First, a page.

Military personnel are continuing supporting public services across the UK to assist with the response to COVID-19.
Since 18 March 2020, the MOD has responded to 231 COVID-19 Military Aid to Civilian Authority (MACA) requests.
As of 30 October 2020, there were 547 military personnel committed to assist with 35 open MACA requests. This number is kept under constant review and military personnel will be available to support where needed. There are an additional 7,500 personnel on standby as part of the Winter Preparedness Package who can be called upon for COVID-19 tasks.
Planning Support for Local Authorities
The UK Armed Forces have deployed dozens of military planners across the UK. Working with Local Resilience Forums and Partnerships and alongside the Emergency Co-ordination Centres in Scotland and Wales, they are providing additional expert resource to support local communities and businesses and to roll out tracing systems. Military personnel deployed to civil authorities are also helping to free up council resource so Local Authorities can focus on critical areas including enforcing restrictions.
In Liverpool and Halton, 6 Environmental Health Officers (EHO) are supporting the Merseyside Local Resilience Forum and Halton Borough Council. The military EHO are trained extensively in outbreak management and they can interpret the information gathered by the NHS Track and Trace call handlers to identify and map trends, clusters and sources of infection. This information will then allow Local Authorities to follow up in specific areas and conduct any enforcement that may be required.
In Lancashire, 6 planners are supporting the Local Resilience Forum, focusing on supporting communities and businesses who are under Tier 3 restrictions, and rolling out the tracing programme. The planners are working with local districts to support vulnerable groups, ensuring robust plans are in place to give people access to vital supplies and medicines. The planners are also working with districts on support to businesses and the rollout of the COVID-19 marshals.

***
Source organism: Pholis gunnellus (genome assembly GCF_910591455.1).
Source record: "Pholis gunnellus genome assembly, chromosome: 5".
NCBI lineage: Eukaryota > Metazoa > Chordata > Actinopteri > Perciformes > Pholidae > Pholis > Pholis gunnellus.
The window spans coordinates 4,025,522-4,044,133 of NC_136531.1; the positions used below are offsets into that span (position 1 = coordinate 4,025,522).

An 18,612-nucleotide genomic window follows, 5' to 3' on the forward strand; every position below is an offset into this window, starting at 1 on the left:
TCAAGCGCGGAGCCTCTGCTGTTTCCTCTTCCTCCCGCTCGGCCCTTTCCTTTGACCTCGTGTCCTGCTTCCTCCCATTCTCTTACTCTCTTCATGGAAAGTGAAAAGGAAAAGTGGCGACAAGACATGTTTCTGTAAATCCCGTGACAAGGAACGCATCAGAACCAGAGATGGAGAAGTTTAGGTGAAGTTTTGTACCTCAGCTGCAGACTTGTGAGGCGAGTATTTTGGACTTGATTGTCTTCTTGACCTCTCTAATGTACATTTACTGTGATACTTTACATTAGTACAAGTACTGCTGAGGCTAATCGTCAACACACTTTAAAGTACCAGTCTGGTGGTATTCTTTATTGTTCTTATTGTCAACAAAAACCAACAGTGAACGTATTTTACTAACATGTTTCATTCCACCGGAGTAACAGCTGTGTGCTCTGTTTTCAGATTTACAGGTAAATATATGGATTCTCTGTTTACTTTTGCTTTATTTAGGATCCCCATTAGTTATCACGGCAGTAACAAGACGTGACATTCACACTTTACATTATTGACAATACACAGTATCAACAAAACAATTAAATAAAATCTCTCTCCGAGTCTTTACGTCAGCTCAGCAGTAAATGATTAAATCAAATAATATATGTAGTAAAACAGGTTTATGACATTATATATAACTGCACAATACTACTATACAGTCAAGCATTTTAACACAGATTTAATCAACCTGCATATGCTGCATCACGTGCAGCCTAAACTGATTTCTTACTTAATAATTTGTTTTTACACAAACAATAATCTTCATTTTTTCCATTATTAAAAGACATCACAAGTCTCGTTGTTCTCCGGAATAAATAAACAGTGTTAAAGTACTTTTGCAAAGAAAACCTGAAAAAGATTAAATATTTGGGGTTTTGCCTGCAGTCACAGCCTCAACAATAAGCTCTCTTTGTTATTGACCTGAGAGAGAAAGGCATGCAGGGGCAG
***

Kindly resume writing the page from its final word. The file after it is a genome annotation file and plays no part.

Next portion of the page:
In addition, scientists, based at the Defence Science and Technology Laboratory (DSTL) have been deployed directly into government departments, local resilience teams and military headquarters, to provide instant assistance, insights and advice to planners and decision makers.
Assisting with the National Testing Effort
The UK Armed Forces have been supporting the government’s efforts to increase national testing capacity and support local authorities to get tests to those who need them. In Birmingham, 110 military personnel have been working with Birmingham City Council on a Drop and Collect testing initiative, delivering and picking up tests from homes across the city. In Nottingham, military personnel are supporting in the coordination of a volunteer network who are helping to deliver the Drop and Collect self-test initiative.
The military have also supported testing in schools, with over 1,500 tests carried out by 50 military personnel across three schools. This was carried out as part of a Public Health England trial to evaluate the effectiveness of rapid antigen tests in a school environment.
Scientists based at the Defence Science and Technology Laboratory (DSTL) have also been supporting and working with Public Health England to increase testing capacity nationwide. As part of wider testing capability at Porton Down, a total of up to 7000 tests per day can be taken.
The Department for Health and Social Care have identified Liverpool as the first site for the pilot of mass testing using new technologies. At the request of and in close collaboration with local leaders, around 2000 specially trained Armed Forces personnel will be deployed to establish and staff around 47 static testing sites.
Alongside this we will supporting the logistics and planning, and a small team of bio-medical scientists will work to train civilian personnel to conduct the tests. Everyone living or working in Liverpool will be offered repeat COVID-19 testing for up to two weeks, whether they have symptoms or not, to identify and trace more positive cases and break chains of transmission.